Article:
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Wearable Heart Rate Trackers: Which Works Best?
Len Kravitz, PhD

When it comes to heart rate monitoring, wearable fitness devices and wrist-worn heart rate monitors now flourish in a market of fitness enthusiasts who have an insatiable desire to include technology in all aspects of their daily life. Approximately 15% of consumers, or one person in six, currently uses some type of wearable technology such as a fitness band or smartwatch (Piwek et al., 2016). Piwek and colleagues cite industry research that indicates 19 million activity monitoring devices will be sold in 2018, attaining a predicted sales of 110 million dollars. Unlike the earlier generation of precise heart rate monitors, which relied on chest straps and attached electrodes, the newer health and fitness trackers use optical sensing technology capable of measuring changes in an organ or the entire body. The potential use for these wearable trackers is growing for monitoring health analytics, such as heart rate, body temperature, oxygen saturation, physical activity, electrical activity of skin, and sweat (Piwek). Yet, a simple question, recently addressed in a study by Gillinov 2017 and colleagues, is how accurate are the heart rate monitors on this new line of consumer health wearables. The accuracy of these devices is paramount for exercise enthusiasts and athletes tracking personal progress, as well as for physicians tracking heart rate for specific patient health interventions..

Study Reviewed: Gillinov, S., Etiwy, M., Wang, R. et al. (2017). Variable accuracy of wearable heart rate monitors during aerobic exercise. Medicine & Science in Sports & Exercise, 49(8), 1697-1703.

Purpose: The main objective of this study was to evaluate the precision of five popularly used optical-based heart rate monitoring devices. Four of these monitors are worn on the wrist; Apple Watch, Fitbit Blaze, Garman Forerunner 235, TomTom Spark Cardio and the Scosche Rhythm+ is worn on the forearm..

Participants: Fifty aerobically active men and women (average age=38yrs old; BMI=25 kg/m2) volunteered to participate in this study. The participants were screened to ensure they could safely complete an 18-minute exercise protocol on a stationary bicycle, treadmill and elliptical trainer..

Methods: All participants wore standard ECG leads (Leads I, II and III), a Polar H7 chest strap monitor, and a Scosche Rhythm+ on the forearm. Then, each participant was randomly assigned two different wrist-worn heart rate monitors (one on each wrist). Thus, each type of wrist-worn monitor was assessed by 25 of the 50 participants. The accuracy of all devices was compared to the ECG, which stands for electrocardiograph. The ECG is a visual display of the heart's electrical activity and is considered the standard (e.g., most correct) heart rate measurement instrument. As the heart beats, the electrical signals travel through the body fluids to the skin and onto the ECG electrodes, which can measure heart rate and signal changes (e.g., irregular heartbeats) of the heart.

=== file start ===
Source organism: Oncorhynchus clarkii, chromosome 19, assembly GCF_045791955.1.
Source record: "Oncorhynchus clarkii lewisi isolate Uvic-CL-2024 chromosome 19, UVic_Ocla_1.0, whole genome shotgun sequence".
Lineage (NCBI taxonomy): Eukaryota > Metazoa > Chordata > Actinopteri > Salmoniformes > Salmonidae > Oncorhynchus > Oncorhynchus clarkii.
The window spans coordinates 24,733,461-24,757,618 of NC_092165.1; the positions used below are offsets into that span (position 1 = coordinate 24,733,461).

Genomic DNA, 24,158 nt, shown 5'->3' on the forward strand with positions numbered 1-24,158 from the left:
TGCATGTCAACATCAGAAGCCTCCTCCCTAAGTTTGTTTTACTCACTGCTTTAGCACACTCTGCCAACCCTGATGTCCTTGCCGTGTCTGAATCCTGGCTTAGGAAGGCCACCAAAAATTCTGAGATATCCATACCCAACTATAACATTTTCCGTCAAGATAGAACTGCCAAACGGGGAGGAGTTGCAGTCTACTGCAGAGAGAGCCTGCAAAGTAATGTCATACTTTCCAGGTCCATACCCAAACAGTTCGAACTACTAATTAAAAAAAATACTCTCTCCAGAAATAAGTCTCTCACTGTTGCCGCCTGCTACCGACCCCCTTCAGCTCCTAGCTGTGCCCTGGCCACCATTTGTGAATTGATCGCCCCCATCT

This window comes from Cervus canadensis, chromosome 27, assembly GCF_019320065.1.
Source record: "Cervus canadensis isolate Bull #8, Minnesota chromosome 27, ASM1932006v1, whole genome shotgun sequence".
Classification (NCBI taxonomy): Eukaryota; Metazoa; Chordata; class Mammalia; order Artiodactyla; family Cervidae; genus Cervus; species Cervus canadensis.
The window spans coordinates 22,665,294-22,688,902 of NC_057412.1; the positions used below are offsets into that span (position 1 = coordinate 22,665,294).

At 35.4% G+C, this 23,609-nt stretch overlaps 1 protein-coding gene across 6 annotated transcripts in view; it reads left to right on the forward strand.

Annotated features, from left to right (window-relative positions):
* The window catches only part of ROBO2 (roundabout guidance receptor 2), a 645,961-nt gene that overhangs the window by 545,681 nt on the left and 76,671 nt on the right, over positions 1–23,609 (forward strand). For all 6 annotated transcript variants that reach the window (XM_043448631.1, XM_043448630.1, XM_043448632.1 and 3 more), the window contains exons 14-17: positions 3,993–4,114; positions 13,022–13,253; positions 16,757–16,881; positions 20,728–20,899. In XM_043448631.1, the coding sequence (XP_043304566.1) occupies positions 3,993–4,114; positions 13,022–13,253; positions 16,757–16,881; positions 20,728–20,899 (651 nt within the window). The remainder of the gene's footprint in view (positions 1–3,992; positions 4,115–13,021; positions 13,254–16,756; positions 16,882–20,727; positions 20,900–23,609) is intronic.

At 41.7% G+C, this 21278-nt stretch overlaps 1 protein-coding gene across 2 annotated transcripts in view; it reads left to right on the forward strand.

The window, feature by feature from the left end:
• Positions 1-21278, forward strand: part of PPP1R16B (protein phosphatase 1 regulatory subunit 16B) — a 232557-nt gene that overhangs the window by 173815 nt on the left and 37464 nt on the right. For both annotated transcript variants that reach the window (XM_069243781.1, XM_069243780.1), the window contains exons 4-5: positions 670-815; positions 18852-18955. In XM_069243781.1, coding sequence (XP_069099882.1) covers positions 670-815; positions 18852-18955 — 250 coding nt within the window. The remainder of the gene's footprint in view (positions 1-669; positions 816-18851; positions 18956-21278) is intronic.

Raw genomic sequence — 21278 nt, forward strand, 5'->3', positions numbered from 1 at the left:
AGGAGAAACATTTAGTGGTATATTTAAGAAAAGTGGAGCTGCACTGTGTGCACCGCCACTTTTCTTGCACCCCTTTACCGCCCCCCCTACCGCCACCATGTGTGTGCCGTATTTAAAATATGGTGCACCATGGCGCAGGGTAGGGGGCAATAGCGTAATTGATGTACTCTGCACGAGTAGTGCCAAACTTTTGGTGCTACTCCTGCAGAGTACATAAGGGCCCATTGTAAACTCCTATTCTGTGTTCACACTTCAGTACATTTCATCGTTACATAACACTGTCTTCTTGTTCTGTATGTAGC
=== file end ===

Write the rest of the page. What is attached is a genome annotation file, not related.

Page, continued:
Exercise Protocol:
Each participant performed a 4.5-min light, moderate and vigorous exercise sequence randomly assigned to four exercise modalities: treadmill, stationary bicycle, elliptical trainer with arms levers and elliptical trainer without arm levers. There was a 2-min rest period after completion of each modality-testing period. Thus, each participant completed 18-min of exercise in a 24-min testing trial. The researchers explained that multiple exercise devices, with three different intensities on each device, were utilized because their previous research had determined these new optical devices performed irregularly on various exercise equipment at mixed intensities..

Statistical Results: The researchers used a specialized correlational approach to assess the accuracy of all of the devices to the ECG. If a device's correlation to the ECG was >.80 it was considered acceptably accurate. Results for each device on each modality are shown in Table 1. The Polar chest strap had the highest agreement with the ECG, averaging a .99 on each modality. When comparing the averages of all of the optical device correlation scores, the Apple Watch (ave =.87) performed best followed by TomTom, Garman, Scosche Rhythm+ and Fitbit (averages = .74. .67, .61, .56 respectively).